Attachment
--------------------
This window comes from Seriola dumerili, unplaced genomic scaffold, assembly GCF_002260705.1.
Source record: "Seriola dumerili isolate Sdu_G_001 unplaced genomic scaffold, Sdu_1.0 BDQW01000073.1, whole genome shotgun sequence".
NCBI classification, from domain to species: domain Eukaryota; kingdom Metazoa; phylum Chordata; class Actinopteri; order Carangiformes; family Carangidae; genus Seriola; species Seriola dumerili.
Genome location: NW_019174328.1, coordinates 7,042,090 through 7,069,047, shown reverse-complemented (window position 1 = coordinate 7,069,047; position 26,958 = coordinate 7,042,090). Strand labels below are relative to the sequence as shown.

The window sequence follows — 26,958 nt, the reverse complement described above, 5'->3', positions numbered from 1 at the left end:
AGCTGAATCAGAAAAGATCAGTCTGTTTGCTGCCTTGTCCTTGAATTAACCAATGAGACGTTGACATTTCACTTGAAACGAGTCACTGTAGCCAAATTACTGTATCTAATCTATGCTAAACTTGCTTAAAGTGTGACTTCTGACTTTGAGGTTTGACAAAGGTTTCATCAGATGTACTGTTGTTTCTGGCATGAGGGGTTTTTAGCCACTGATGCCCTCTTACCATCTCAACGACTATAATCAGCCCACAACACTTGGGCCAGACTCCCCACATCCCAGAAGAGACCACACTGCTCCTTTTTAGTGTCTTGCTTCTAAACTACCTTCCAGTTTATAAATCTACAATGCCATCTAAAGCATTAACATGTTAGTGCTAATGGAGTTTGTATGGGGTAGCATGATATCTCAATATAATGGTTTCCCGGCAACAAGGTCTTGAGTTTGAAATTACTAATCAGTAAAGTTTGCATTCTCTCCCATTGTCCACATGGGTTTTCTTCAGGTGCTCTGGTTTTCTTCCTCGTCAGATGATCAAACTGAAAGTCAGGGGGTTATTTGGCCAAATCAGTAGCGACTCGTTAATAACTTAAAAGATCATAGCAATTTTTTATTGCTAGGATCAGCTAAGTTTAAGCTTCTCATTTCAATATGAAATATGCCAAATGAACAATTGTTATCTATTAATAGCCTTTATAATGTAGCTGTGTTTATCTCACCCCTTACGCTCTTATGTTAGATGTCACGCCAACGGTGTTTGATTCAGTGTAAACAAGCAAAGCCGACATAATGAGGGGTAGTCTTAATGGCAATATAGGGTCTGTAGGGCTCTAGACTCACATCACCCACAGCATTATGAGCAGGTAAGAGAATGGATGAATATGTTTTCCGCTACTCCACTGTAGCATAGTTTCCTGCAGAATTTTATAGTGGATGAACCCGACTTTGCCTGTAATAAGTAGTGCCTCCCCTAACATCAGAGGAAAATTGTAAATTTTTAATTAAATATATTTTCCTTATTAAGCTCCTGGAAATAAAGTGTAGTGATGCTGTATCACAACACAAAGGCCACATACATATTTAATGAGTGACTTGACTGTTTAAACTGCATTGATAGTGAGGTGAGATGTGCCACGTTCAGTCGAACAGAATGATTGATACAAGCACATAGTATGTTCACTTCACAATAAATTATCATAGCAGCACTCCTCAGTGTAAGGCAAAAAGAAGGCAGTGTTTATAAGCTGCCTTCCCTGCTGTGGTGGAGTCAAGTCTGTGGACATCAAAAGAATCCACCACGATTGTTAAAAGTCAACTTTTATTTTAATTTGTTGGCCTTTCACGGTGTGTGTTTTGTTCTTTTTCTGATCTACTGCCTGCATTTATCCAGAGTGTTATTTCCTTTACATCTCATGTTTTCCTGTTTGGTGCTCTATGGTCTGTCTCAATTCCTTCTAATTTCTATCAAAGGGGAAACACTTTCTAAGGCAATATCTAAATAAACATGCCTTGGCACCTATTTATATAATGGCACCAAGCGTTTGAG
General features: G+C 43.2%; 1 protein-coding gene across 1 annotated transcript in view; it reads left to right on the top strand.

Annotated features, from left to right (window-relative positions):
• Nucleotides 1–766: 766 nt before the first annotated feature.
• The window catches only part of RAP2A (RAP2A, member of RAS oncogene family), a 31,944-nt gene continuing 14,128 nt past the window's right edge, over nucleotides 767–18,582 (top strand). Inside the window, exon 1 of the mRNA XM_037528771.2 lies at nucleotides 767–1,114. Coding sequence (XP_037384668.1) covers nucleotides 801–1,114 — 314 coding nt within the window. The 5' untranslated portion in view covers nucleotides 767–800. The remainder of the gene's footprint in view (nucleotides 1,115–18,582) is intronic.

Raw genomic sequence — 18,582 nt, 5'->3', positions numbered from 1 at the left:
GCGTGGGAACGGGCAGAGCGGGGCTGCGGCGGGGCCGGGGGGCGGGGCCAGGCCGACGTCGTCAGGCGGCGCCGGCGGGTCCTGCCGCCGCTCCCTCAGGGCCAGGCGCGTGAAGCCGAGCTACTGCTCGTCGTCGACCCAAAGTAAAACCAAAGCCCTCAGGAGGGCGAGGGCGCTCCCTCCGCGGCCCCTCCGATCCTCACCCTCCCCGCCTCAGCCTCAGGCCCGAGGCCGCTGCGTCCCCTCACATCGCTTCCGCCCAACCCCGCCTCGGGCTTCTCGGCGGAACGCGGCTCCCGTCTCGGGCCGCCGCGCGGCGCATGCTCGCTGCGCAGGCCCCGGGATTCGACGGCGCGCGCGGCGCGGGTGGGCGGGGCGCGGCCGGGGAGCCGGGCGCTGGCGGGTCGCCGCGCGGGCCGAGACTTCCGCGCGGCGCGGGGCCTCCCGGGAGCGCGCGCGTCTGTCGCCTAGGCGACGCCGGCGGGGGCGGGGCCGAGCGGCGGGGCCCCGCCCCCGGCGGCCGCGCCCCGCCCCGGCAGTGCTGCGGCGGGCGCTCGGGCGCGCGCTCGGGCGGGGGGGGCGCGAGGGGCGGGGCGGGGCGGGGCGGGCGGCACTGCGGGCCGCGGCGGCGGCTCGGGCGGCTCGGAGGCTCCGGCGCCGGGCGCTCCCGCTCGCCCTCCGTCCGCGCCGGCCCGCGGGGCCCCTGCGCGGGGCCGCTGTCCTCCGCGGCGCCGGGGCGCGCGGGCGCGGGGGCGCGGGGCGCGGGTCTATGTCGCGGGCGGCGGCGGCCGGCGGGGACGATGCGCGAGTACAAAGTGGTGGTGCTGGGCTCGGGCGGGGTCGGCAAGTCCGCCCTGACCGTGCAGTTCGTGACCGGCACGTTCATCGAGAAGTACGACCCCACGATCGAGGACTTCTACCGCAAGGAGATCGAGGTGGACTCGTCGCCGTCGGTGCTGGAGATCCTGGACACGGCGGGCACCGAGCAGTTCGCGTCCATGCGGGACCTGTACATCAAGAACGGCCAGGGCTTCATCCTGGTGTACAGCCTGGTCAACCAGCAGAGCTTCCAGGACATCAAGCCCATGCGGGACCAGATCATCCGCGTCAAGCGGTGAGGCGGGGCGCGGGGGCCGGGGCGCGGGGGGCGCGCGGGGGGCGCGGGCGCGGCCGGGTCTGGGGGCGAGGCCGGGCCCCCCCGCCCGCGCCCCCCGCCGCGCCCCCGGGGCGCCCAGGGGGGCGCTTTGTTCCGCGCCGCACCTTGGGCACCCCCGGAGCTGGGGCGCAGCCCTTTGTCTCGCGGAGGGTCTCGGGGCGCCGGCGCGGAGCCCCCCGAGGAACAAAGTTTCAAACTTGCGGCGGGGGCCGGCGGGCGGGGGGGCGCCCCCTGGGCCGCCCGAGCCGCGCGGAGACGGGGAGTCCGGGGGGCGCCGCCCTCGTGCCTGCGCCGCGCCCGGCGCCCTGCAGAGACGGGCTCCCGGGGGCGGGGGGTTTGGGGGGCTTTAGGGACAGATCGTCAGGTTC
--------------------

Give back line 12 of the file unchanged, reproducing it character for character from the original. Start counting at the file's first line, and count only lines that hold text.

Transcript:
GCGTGGGAACGGGCAGAGCGGGGCTGCGGCGGGGCCGGGGGGCGGGGCCAGGCCGACGTCGTCAGGCGGCGCCGGCGGGTCCTGCCGCCGCTCCCTCAGGGCCAGGCGCGTGAAGCCGAGCTACTGCTCGTCGTCGACCCAAAGTAAAACCAAAGCCCTCAGGAGGGCGAGGGCGCTCCCTCCGCGGCCCCTCCGATCCTCACCCTCCCCGCCTCAGCCTCAGGCCCGAGGCCGCTGCGTCCCCTCACATCGCTTCCGCCCAACCCCGCCTCGGGCTTCTCGGCGGAACGCGGCTCCCGTCTCGGGCCGCCGCGCGGCGCATGCTCGCTGCGCAGGCCCCGGGATTCGACGGCGCGCGCGGCGCGGGTGGGCGGGGCGCGGCCGGGGAGCCGGGCGCTGGCGGGTCGCCGCGCGGGCCGAGACTTCCGCGCGGCGCGGGGCCTCCCGGGAGCGCGCGCGTCTGTCGCCTAGGCGACGCCGGCGGGGGCGGGGCCGAGCGGCGGGGCCCCGCCCCCGGCGGCCGCGCCCCGCCCCGGCAGTGCTGCGGCGGGCGCTCGGGCGCGCGCTCGGGCGGGGGGGGCGCGAGGGGCGGGGCGGGGCGGGGCGGGCGGCACTGCGGGCCGCGGCGGCGGCTCGGGCGGCTCGGAGGCTCCGGCGCCGGGCGCTCCCGCTCGCCCTCCGTCCGCGCCGGCCCGCGGGGCCCCTGCGCGGGGCCGCTGTCCTCCGCGGCGCCGGGGCGCGCGGGCGCGGGGGCGCGGGGCGCGGGTCTATGTCGCGGGCGGCGGCGGCCGGCGGGGACGATGCGCGAGTACAAAGTGGTGGTGCTGGGCTCGGGCGGGGTCGGCAAGTCCGCCCTGACCGTGCAGTTCGTGACCGGCACGTTCATCGAGAAGTACGACCCCACGATCGAGGACTTCTACCGCAAGGAGATCGAGGTGGACTCGTCGCCGTCGGTGCTGGAGATCCTGGACACGGCGGGCACCGAGCAGTTCGCGTCCATGCGGGACCTGTACATCAAGAACGGCCAGGGCTTCATCCTGGTGTACAGCCTGGTCAACCAGCAGAGCTTCCAGGACATCAAGCCCATGCGGGACCAGATCATCCGCGTCAAGCGGTGAGGCGGGGCGCGGGGGCCGGGGCGCGGGGGGCGCGCGGGGGGCGCGGGCGCGGCCGGGTCTGGGGGCGAGGCCGGGCCCCCCCGCCCGCGCCCCCCGCCGCGCCCCCGGGGCGCCCAGGGGGGCGCTTTGTTCCGCGCCGCACCTTGGGCACCCCCGGAGCTGGGGCGCAGCCCTTTGTCTCGCGGAGGGTCTCGGGGCGCCGGCGCGGAGCCCCCCGAGGAACAAAGTTTCAAACTTGCGGCGGGGGCCGGCGGGCGGGGGGGCGCCCCCTGGGCCGCCCGAGCCGCGCGGAGACGGGGAGTCCGGGGGGCGCCGCCCTCGTGCCTGCGCCGCGCCCGGCGCCCTGCAGAGACGGGCTCCCGGGGGCGGGGGGTTTGGGGGGCTTTAGGGACAGATCGTCAGGTTC